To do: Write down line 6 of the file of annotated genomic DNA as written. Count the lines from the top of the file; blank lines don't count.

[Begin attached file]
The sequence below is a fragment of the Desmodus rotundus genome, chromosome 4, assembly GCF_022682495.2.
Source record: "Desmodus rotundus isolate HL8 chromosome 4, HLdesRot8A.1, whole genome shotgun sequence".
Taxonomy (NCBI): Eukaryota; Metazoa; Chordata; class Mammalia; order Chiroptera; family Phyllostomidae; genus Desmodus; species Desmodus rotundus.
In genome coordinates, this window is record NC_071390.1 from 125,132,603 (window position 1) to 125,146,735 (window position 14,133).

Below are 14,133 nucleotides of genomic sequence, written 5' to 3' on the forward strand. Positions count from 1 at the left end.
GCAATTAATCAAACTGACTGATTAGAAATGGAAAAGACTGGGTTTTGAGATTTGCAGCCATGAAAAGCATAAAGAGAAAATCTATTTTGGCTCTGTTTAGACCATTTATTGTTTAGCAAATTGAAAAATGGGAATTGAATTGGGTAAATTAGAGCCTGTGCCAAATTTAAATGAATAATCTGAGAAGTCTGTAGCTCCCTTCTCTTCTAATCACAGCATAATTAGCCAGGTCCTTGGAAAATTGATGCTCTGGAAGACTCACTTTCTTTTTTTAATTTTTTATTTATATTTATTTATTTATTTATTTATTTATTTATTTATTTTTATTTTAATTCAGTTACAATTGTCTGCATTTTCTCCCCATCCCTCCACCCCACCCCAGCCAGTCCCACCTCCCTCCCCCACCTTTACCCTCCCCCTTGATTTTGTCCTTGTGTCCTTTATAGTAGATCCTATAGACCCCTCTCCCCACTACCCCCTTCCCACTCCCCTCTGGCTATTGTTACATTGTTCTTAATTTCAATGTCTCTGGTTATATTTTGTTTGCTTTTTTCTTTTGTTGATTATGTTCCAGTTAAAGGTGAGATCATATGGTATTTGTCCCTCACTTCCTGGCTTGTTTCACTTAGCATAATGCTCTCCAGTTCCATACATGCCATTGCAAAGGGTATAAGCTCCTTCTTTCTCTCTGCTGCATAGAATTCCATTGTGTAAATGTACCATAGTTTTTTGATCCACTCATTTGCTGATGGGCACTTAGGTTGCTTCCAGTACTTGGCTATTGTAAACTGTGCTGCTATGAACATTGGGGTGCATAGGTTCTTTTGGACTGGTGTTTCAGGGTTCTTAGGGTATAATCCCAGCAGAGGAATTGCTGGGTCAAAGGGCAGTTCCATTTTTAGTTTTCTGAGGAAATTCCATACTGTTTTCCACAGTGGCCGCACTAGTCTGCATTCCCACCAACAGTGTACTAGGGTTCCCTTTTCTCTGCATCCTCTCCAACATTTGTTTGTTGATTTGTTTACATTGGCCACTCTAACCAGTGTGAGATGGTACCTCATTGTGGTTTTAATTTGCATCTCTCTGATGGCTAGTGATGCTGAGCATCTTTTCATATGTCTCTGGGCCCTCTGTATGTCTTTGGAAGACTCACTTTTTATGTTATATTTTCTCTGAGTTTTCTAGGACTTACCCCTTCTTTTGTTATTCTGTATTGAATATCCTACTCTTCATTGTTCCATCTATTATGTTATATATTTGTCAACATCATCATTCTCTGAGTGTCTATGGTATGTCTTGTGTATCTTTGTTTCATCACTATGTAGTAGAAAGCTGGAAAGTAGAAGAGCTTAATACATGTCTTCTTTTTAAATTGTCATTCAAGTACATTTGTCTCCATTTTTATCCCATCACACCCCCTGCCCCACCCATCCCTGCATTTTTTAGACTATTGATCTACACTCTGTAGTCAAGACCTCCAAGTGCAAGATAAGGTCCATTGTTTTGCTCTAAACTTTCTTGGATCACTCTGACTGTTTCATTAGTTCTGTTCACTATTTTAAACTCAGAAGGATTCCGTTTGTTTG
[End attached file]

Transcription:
GCAATTAATCAAACTGACTGATTAGAAATGGAAAAGACTGGGTTTTGAGATTTGCAGCCATGAAAAGCATAAAGAGAAAATCTATTTTGGCTCTGTTTAGACCATTTATTGTTTAGCAAATTGAAAAATGGGAATTGAATTGGGTAAATTAGAGCCTGTGCCAAATTTAAATGAATAATCTGAGAAGTCTGTAGCTCCCTTCTCTTCTAATCACAGCATAATTAGCCAGGTCCTTGGAAAATTGATGCTCTGGAAGACTCACTTTCTTTTTTTAATTTTTTATTTATATTTATTTATTTATTTATTTATTTATTTATTTATTTTTATTTTAATTCAGTTACAATTGTCTGCATTTTCTCCCCATCCCTCCACCCCACCCCAGCCAGTCCCACCTCCCTCCCCCACCTTTACCCTCCCCCTTGATTTTGTCCTTGTGTCCTTTATAGTAGATCCTATAGACCCCTCTCCCCACTACCCCCTTCCCACTCCCCTCTGGCTATTGTTACATTGTTCTTAATTTCAATGTCTCTGGTTATATTTTGTTTGCTTTTTTCTTTTGTTGATTATGTTCCAGTTAAAGGTGAGATCATATGGTATTTGTCCCTCACTTCCTGGCTTGTTTCACTTAGCATAATGCTCTCCAGTTCCATACATGCCATTGCAAAGGGTATAAGCTCCTTCTTTCTCTCTGCTGCATAGAATTCCATTGTGTAAATGTACCATAGTTTTTTGATCCACTCATTTGCTGATGGGCACTTAGGTTGCTTCCAGTACTTGGCTATTGTAAACTGTGCTGCTATGAACATTGGGGTGCATAGGTTCTTTTGGACTGGTGTTTCAGGGTTCTTAGGGTATAATCCCAGCAGAGGAATTGCTGGGTCAAAGGGCAGTTCCATTTTTAGTTTTCTGAGGAAATTCCATACTGTTTTCCACAGTGGCCGCACTAGTCTGCATTCCCACCAACAGTGTACTAGGGTTCCCTTTTCTCTGCATCCTCTCCAACATTTGTTTGTTGATTTGTTTACATTGGCCACTCTAACCAGTGTGAGATGGTACCTCATTGTGGTTTTAATTTGCATCTCTCTGATGGCTAGTGATGCTGAGCATCTTTTCATATGTCTCTGGGCCCTCTGTATGTCTTTGGAAGACTCACTTTTTATGTTATATTTTCTCTGAGTTTTCTAGGACTTACCCCTTCTTTTGTTATTCTGTATTGAATATCCTACTCTTCATTGTTCCATCTATTATGTTATATATTTGTCAACATCATCATTCTCTGAGTGTCTATGGTATGTCTTGTGTATCTTTGTTTCATCACTATGTAGTAGAAAGCTGGAAAGTAGAAGAGCTTAATACATGTCTTCTTTTTAAATTGTCATTCAAGTACATTTGTCTCCATTTTTATCCCATCACACCCCCTGCCCCACCCATCCCTGCATTTTTTAGACTATTGATCTACACTCTGTAGTCAAGACCTCCAAGTGCAAGATAAGGTCCATTGTTTTGCTCTAAACTTTCTTGGATCACTCTGACTGTTTCATTAGTTCTGTTCACTATTTTAAACTCAGAAGGATTCCGTTTGTTTG